Monday, May 23, 2011


From time to time I find myself thinking about a particular subject, and tracing all the associations back through my life. This week I found myself doing that with violets. It all started when we were cleaning out one of the sheds down the back - but more of that later!!

Violet was my mother's middle name, so I suppose the word came up fairly frequently in a teasing sense in our home. I think she would rather have been called "Rose" like her younger sister! I wonder why Violet has always been treated in a more comical fashion than Rose - they are both beautiful flowers! I had a cat called Violet a few years back, and I must confess I chose the name more as a joke. She was rather an ugly and misshapen  creature- but she had the most beautiful nature. She disappeared quite suddenly one day, and I still feel a deep sadness and lack of closure about her disappearance.
Now when I was about six, back in England, my mother told me one morning that I would not be going to school. Instead, she and I were going for a picnic. We packed some food, and caught a bus somewhere - I think it was a place called Sidcup. We picnicked in what I remember as a woodland park area. When it was time to come home, we waited for the bus outside a shop. In the window, there was a pot of violets. I asked my mother if I could buy them for her. We returned home with our violets and Mum planted them in a little garden area outside the French doors at the rear of our house.
Whever we picked a bunch of violets we used to put them in a little glass vase like the one below.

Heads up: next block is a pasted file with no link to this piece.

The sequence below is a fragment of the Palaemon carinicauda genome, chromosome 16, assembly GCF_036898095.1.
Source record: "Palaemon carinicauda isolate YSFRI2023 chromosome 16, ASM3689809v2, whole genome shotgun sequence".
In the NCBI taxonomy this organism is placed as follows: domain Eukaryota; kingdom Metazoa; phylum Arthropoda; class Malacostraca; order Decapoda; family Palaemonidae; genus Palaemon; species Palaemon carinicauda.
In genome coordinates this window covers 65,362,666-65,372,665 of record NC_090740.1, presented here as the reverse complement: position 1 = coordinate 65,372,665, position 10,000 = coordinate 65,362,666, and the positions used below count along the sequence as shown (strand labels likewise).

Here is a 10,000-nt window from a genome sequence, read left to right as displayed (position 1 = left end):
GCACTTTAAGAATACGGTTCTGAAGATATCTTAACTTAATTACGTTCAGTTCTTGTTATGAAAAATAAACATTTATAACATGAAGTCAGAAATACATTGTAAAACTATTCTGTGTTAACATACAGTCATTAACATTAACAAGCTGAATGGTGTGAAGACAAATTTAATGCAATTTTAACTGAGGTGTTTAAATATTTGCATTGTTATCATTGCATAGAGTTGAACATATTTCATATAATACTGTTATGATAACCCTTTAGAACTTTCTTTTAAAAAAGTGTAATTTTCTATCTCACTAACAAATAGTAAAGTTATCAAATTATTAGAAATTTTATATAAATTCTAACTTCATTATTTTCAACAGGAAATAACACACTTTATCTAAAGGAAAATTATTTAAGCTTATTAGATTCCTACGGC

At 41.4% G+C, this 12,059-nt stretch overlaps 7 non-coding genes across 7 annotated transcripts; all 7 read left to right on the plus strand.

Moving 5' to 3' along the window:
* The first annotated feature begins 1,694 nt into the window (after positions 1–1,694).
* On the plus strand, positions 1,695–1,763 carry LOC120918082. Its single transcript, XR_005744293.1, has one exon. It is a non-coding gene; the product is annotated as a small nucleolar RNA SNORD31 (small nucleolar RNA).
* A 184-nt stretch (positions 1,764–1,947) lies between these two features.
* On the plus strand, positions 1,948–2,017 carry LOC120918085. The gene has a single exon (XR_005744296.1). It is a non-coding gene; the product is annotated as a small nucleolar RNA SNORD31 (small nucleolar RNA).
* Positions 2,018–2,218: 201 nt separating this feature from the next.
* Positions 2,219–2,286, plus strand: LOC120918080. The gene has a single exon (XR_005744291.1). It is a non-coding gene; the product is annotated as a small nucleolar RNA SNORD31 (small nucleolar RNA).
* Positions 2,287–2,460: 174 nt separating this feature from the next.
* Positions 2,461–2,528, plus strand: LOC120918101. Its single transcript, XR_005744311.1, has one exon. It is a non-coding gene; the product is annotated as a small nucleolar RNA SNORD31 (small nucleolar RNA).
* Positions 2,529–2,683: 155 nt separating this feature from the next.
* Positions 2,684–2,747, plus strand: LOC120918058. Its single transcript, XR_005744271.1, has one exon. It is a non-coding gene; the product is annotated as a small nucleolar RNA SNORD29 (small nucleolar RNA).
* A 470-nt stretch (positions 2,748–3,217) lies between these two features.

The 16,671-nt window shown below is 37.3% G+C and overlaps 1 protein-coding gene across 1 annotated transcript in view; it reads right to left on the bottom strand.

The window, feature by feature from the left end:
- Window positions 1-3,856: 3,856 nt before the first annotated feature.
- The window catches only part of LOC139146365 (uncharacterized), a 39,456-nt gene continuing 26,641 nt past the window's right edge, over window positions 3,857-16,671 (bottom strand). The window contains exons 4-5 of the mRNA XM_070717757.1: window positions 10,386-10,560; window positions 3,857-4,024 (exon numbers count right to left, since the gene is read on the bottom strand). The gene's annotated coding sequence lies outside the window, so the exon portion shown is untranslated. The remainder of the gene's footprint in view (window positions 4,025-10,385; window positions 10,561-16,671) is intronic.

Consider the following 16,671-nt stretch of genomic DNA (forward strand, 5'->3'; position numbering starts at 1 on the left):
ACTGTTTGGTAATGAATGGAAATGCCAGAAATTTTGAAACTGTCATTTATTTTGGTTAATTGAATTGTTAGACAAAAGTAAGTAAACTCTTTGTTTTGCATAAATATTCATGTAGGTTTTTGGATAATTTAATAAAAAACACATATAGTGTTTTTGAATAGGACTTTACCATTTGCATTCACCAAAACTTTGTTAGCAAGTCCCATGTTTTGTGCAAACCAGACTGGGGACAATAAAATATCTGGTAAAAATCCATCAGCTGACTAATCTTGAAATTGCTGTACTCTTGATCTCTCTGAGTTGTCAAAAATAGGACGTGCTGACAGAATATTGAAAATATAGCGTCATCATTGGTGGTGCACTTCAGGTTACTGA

I still have a vase this size and shape, and would never consider putting anything but violets in it!
When we migrated to Australia, we lived for a time with about 20 other families in a migrant hostel in Kyeemagh, right where the Sydney International Air Terminal is now. The children at the hostel decided to stage a concert for the grown-ups. I offered to go on the program and sing a song I had learned at school called "Peeping Violets." My mother made me an outfit from mauve and purple crepe paper. I was seven or eight at the time.
I don't know if we had any accompaniment, but when it was my turn to sing, I must have started on too high a note, and halfway through the song I couldn't get my voice high enough to finish! I ran off in great embarrassment.
However, practising that song must have imprinted it on my mind, because I still sing it to myself from time to time. Many years later, when Bernie's great-aunt died, I was delighted to find that song in a book that was among her great collection of music!

I still have a little patch of violets in a corner of the garden, and am always delighted when they come into bloom in spring.